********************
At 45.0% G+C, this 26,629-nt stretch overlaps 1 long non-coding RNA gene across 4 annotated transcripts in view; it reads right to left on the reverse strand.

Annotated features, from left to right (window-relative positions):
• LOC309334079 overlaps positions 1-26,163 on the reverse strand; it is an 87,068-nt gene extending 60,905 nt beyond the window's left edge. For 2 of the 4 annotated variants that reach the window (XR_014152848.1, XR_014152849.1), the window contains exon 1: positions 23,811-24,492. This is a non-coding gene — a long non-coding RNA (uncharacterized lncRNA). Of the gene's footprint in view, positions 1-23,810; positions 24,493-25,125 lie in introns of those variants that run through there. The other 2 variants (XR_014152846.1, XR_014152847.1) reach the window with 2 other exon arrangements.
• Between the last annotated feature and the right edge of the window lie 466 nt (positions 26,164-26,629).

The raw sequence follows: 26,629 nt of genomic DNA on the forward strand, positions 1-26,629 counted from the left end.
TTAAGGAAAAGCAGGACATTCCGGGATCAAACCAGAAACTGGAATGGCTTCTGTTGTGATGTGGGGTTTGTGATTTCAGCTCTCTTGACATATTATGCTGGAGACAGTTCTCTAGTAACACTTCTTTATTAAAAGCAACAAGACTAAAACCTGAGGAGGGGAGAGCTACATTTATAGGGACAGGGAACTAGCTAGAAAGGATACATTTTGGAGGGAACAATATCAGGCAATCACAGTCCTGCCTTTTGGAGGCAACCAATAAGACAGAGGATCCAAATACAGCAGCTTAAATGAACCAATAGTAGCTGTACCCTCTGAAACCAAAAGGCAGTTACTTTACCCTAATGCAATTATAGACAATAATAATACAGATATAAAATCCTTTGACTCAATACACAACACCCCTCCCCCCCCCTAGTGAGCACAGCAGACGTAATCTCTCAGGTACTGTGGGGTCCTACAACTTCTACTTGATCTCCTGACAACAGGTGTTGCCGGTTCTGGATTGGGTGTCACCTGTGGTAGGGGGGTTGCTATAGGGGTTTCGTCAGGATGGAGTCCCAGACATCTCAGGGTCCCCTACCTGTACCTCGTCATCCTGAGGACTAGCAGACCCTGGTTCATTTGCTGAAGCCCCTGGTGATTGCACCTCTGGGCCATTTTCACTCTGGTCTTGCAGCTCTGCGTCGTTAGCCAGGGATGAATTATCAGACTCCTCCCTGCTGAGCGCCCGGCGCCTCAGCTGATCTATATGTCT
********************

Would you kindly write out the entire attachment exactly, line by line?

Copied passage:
At 45.0% G+C, this 26,629-nt stretch overlaps 1 long non-coding RNA gene across 4 annotated transcripts in view; it reads right to left on the reverse strand.

Annotated features, from left to right (window-relative positions):
• LOC309334079 overlaps positions 1-26,163 on the reverse strand; it is an 87,068-nt gene extending 60,905 nt beyond the window's left edge. For 2 of the 4 annotated variants that reach the window (XR_014152848.1, XR_014152849.1), the window contains exon 1: positions 23,811-24,492. This is a non-coding gene — a long non-coding RNA (uncharacterized lncRNA). Of the gene's footprint in view, positions 1-23,810; positions 24,493-25,125 lie in introns of those variants that run through there. The other 2 variants (XR_014152846.1, XR_014152847.1) reach the window with 2 other exon arrangements.
• Between the last annotated feature and the right edge of the window lie 466 nt (positions 26,164-26,629).

The raw sequence follows: 26,629 nt of genomic DNA on the forward strand, positions 1-26,629 counted from the left end.
TTAAGGAAAAGCAGGACATTCCGGGATCAAACCAGAAACTGGAATGGCTTCTGTTGTGATGTGGGGTTTGTGATTTCAGCTCTCTTGACATATTATGCTGGAGACAGTTCTCTAGTAACACTTCTTTATTAAAAGCAACAAGACTAAAACCTGAGGAGGGGAGAGCTACATTTATAGGGACAGGGAACTAGCTAGAAAGGATACATTTTGGAGGGAACAATATCAGGCAATCACAGTCCTGCCTTTTGGAGGCAACCAATAAGACAGAGGATCCAAATACAGCAGCTTAAATGAACCAATAGTAGCTGTACCCTCTGAAACCAAAAGGCAGTTACTTTACCCTAATGCAATTATAGACAATAATAATACAGATATAAAATCCTTTGACTCAATACACAACACCCCTCCCCCCCCCTAGTGAGCACAGCAGACGTAATCTCTCAGGTACTGTGGGGTCCTACAACTTCTACTTGATCTCCTGACAACAGGTGTTGCCGGTTCTGGATTGGGTGTCACCTGTGGTAGGGGGGTTGCTATAGGGGTTTCGTCAGGATGGAGTCCCAGACATCTCAGGGTCCCCTACCTGTACCTCGTCATCCTGAGGACTAGCAGACCCTGGTTCATTTGCTGAAGCCCCTGGTGATTGCACCTCTGGGCCATTTTCACTCTGGTCTTGCAGCTCTGCGTCGTTAGCCAGGGATGAATTATCAGACTCCTCCCTGCTGAGCGCCCGGCGCCTCAGCTGATCTATATGTCT